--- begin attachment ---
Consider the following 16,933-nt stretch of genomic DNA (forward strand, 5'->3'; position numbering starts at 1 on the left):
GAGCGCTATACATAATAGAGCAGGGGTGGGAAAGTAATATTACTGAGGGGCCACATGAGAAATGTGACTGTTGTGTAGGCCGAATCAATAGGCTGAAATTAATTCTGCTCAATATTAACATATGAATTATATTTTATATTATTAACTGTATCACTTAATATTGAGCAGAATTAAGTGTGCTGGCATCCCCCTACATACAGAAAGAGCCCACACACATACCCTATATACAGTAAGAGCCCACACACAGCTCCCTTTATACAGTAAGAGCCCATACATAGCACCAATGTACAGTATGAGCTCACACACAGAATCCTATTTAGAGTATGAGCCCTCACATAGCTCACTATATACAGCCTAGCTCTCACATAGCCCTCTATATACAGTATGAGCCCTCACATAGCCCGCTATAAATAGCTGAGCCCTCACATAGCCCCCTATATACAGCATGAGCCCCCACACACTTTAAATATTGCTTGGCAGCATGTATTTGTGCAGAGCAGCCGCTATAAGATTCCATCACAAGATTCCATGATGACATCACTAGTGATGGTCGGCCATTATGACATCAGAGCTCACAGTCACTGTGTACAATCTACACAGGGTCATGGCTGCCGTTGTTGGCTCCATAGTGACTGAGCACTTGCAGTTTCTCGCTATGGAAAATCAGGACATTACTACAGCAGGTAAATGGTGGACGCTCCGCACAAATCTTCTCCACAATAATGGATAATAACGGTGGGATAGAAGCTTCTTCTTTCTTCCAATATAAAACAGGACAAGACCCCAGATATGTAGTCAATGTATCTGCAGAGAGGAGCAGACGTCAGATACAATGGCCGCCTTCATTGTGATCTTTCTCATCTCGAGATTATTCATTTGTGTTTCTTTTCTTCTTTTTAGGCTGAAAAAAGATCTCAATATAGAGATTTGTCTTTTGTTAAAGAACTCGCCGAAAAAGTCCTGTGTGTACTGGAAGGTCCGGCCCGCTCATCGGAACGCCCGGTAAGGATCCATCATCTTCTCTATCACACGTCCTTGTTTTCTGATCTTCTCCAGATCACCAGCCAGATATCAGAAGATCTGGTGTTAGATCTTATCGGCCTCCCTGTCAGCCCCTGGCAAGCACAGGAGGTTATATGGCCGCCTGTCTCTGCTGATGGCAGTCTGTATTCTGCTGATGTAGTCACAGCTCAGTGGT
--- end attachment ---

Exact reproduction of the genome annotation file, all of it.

Consider the following 16,933-nt stretch of genomic DNA (forward strand, 5'->3'; position numbering starts at 1 on the left):
GAGCGCTATACATAATAGAGCAGGGGTGGGAAAGTAATATTACTGAGGGGCCACATGAGAAATGTGACTGTTGTGTAGGCCGAATCAATAGGCTGAAATTAATTCTGCTCAATATTAACATATGAATTATATTTTATATTATTAACTGTATCACTTAATATTGAGCAGAATTAAGTGTGCTGGCATCCCCCTACATACAGAAAGAGCCCACACACATACCCTATATACAGTAAGAGCCCACACACAGCTCCCTTTATACAGTAAGAGCCCATACATAGCACCAATGTACAGTATGAGCTCACACACAGAATCCTATTTAGAGTATGAGCCCTCACATAGCTCACTATATACAGCCTAGCTCTCACATAGCCCTCTATATACAGTATGAGCCCTCACATAGCCCGCTATAAATAGCTGAGCCCTCACATAGCCCCCTATATACAGCATGAGCCCCCACACACTTTAAATATTGCTTGGCAGCATGTATTTGTGCAGAGCAGCCGCTATAAGATTCCATCACAAGATTCCATGATGACATCACTAGTGATGGTCGGCCATTATGACATCAGAGCTCACAGTCACTGTGTACAATCTACACAGGGTCATGGCTGCCGTTGTTGGCTCCATAGTGACTGAGCACTTGCAGTTTCTCGCTATGGAAAATCAGGACATTACTACAGCAGGTAAATGGTGGACGCTCCGCACAAATCTTCTCCACAATAATGGATAATAACGGTGGGATAGAAGCTTCTTCTTTCTTCCAATATAAAACAGGACAAGACCCCAGATATGTAGTCAATGTATCTGCAGAGAGGAGCAGACGTCAGATACAATGGCCGCCTTCATTGTGATCTTTCTCATCTCGAGATTATTCATTTGTGTTTCTTTTCTTCTTTTTAGGCTGAAAAAAGATCTCAATATAGAGATTTGTCTTTTGTTAAAGAACTCGCCGAAAAAGTCCTGTGTGTACTGGAAGGTCCGGCCCGCTCATCGGAACGCCCGGTAAGGATCCATCATCTTCTCTATCACACGTCCTTGTTTTCTGATCTTCTCCAGATCACCAGCCAGATATCAGAAGATCTGGTGTTAGATCTTATCGGCCTCCCTGTCAGCCCCTGGCAAGCACAGGAGGTTATATGGCCGCCTGTCTCTGCTGATGGCAGTCTGTATTCTGCTGATGTAGTCACAGCTCAGTGGT